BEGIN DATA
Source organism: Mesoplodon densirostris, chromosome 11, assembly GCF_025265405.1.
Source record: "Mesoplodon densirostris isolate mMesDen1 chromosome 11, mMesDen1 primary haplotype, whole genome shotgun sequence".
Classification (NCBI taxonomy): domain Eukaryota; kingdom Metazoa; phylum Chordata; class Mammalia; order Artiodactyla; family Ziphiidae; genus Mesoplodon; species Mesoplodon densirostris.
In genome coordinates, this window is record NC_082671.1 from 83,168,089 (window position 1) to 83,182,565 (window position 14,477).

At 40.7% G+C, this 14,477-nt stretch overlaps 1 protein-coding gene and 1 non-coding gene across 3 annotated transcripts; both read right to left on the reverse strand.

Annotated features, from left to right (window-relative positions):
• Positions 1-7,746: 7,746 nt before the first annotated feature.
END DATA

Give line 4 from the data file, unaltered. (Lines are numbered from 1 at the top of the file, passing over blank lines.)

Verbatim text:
In genome coordinates, this window is record NC_082671.1 from 83,168,089 (window position 1) to 83,182,565 (window position 14,477).